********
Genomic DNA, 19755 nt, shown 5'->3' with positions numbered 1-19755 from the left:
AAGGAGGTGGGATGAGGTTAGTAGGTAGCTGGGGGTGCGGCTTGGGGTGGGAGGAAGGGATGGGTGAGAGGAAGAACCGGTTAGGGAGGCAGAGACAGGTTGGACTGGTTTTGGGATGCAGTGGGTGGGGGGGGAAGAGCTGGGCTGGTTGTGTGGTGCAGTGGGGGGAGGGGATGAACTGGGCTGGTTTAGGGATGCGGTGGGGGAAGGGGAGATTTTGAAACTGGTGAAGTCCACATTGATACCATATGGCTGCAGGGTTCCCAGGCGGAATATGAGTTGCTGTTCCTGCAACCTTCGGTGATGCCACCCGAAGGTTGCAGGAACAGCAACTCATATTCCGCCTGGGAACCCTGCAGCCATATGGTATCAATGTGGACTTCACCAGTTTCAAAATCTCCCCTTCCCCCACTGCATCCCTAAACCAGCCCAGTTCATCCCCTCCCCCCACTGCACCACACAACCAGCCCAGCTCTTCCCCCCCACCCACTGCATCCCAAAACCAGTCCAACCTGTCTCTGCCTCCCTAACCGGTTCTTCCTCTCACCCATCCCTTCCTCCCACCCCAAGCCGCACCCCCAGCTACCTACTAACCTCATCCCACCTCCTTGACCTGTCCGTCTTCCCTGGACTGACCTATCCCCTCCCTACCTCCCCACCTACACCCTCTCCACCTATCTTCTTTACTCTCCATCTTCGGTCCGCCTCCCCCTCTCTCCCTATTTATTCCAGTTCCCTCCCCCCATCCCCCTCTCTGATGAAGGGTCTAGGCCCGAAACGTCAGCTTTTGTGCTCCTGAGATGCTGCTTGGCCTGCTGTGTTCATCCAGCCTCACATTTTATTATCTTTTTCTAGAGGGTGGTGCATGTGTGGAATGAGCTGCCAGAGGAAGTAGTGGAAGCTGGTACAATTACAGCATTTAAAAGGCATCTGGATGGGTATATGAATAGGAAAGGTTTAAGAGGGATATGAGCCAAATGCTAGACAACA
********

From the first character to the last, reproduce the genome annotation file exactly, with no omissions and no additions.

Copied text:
Genomic DNA, 19755 nt, shown 5'->3' with positions numbered 1-19755 from the left:
AAGGAGGTGGGATGAGGTTAGTAGGTAGCTGGGGGTGCGGCTTGGGGTGGGAGGAAGGGATGGGTGAGAGGAAGAACCGGTTAGGGAGGCAGAGACAGGTTGGACTGGTTTTGGGATGCAGTGGGTGGGGGGGGAAGAGCTGGGCTGGTTGTGTGGTGCAGTGGGGGGAGGGGATGAACTGGGCTGGTTTAGGGATGCGGTGGGGGAAGGGGAGATTTTGAAACTGGTGAAGTCCACATTGATACCATATGGCTGCAGGGTTCCCAGGCGGAATATGAGTTGCTGTTCCTGCAACCTTCGGTGATGCCACCCGAAGGTTGCAGGAACAGCAACTCATATTCCGCCTGGGAACCCTGCAGCCATATGGTATCAATGTGGACTTCACCAGTTTCAAAATCTCCCCTTCCCCCACTGCATCCCTAAACCAGCCCAGTTCATCCCCTCCCCCCACTGCACCACACAACCAGCCCAGCTCTTCCCCCCCACCCACTGCATCCCAAAACCAGTCCAACCTGTCTCTGCCTCCCTAACCGGTTCTTCCTCTCACCCATCCCTTCCTCCCACCCCAAGCCGCACCCCCAGCTACCTACTAACCTCATCCCACCTCCTTGACCTGTCCGTCTTCCCTGGACTGACCTATCCCCTCCCTACCTCCCCACCTACACCCTCTCCACCTATCTTCTTTACTCTCCATCTTCGGTCCGCCTCCCCCTCTCTCCCTATTTATTCCAGTTCCCTCCCCCCATCCCCCTCTCTGATGAAGGGTCTAGGCCCGAAACGTCAGCTTTTGTGCTCCTGAGATGCTGCTTGGCCTGCTGTGTTCATCCAGCCTCACATTTTATTATCTTTTTCTAGAGGGTGGTGCATGTGTGGAATGAGCTGCCAGAGGAAGTAGTGGAAGCTGGTACAATTACAGCATTTAAAAGGCATCTGGATGGGTATATGAATAGGAAAGGTTTAAGAGGGATATGAGCCAAATGCTAGACAACA